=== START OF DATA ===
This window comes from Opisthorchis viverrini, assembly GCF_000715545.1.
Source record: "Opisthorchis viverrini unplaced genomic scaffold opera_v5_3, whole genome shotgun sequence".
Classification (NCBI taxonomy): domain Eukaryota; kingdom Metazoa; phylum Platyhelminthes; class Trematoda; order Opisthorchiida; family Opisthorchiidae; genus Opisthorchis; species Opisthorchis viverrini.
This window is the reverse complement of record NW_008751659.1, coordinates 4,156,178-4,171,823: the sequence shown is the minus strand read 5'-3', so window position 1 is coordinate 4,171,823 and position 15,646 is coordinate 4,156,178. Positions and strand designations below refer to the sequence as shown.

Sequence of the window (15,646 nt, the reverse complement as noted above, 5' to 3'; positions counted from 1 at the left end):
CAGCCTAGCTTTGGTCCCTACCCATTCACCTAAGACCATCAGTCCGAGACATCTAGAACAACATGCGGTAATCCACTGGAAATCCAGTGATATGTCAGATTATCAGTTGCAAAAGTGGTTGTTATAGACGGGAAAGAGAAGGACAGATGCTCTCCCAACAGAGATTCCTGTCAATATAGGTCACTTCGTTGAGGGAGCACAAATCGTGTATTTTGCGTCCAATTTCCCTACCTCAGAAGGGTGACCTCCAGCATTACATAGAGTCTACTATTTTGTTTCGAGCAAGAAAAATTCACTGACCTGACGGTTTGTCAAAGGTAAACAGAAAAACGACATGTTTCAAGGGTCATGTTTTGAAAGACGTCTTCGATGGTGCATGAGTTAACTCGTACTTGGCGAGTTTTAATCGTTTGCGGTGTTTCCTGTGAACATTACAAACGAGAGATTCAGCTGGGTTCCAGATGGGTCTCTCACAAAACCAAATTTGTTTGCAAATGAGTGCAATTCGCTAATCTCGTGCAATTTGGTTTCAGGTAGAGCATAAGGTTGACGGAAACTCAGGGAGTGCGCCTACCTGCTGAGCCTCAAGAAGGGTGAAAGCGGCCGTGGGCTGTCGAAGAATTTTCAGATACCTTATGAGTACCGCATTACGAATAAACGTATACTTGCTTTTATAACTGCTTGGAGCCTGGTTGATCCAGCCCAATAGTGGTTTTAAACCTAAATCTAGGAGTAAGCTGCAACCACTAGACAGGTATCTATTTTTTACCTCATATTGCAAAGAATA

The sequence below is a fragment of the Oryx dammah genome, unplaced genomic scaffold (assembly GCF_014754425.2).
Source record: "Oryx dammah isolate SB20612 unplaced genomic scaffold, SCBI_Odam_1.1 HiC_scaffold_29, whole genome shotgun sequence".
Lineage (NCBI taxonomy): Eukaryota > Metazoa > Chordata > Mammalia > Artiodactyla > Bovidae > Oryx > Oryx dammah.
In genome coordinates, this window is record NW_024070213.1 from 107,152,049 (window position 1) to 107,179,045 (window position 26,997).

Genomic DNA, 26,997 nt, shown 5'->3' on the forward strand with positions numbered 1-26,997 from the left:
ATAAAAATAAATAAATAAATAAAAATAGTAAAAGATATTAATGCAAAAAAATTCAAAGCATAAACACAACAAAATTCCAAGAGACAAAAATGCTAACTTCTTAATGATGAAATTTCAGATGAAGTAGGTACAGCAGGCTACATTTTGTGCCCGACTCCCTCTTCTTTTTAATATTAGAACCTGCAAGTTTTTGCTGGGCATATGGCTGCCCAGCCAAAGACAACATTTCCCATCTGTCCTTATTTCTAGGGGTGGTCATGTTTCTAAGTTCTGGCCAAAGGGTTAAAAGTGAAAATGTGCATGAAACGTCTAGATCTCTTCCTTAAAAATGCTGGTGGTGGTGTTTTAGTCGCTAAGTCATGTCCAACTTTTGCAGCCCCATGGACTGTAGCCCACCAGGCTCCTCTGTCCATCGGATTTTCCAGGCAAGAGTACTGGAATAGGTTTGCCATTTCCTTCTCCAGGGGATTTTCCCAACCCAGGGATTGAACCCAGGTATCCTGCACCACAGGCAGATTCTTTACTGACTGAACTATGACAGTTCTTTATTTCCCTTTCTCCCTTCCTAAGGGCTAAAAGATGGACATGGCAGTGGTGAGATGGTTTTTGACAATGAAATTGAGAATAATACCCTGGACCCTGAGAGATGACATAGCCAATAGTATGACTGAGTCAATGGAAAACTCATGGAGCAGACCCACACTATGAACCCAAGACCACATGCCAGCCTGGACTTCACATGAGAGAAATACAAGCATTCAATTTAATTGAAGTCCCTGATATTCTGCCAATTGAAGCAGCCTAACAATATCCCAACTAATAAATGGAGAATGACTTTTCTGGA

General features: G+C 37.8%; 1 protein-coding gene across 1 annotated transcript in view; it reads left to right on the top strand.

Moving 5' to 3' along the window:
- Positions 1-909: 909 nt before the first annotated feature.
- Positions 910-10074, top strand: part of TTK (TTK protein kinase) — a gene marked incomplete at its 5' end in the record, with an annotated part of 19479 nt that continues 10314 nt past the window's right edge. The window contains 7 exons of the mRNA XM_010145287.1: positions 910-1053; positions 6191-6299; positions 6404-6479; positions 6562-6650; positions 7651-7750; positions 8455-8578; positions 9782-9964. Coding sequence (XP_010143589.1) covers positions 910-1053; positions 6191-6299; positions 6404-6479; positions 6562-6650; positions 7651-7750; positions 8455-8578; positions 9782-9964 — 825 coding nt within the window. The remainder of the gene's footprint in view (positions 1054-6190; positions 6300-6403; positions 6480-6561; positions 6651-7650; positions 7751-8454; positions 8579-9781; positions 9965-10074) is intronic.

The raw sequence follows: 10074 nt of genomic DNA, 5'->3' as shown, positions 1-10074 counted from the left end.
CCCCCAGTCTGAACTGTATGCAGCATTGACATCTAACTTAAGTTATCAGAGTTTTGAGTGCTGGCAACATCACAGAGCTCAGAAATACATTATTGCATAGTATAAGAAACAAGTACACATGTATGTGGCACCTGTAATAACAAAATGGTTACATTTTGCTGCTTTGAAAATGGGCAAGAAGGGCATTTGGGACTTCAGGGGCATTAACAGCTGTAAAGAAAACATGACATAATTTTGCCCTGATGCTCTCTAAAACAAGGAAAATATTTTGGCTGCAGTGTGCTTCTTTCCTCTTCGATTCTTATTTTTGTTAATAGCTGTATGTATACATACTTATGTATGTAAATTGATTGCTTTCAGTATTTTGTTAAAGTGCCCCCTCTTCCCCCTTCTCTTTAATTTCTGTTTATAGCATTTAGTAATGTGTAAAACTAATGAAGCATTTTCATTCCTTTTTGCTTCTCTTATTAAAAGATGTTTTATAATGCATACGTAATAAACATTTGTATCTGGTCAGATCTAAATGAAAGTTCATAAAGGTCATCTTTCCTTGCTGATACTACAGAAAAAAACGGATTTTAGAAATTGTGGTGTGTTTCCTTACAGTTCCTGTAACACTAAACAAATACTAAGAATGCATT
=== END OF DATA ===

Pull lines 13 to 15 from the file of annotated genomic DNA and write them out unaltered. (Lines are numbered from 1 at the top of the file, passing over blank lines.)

General features: G+C 37.8%; 1 protein-coding gene across 1 annotated transcript in view; it reads left to right on the top strand.

Moving 5' to 3' along the window:
- Positions 1-909: 909 nt before the first annotated feature.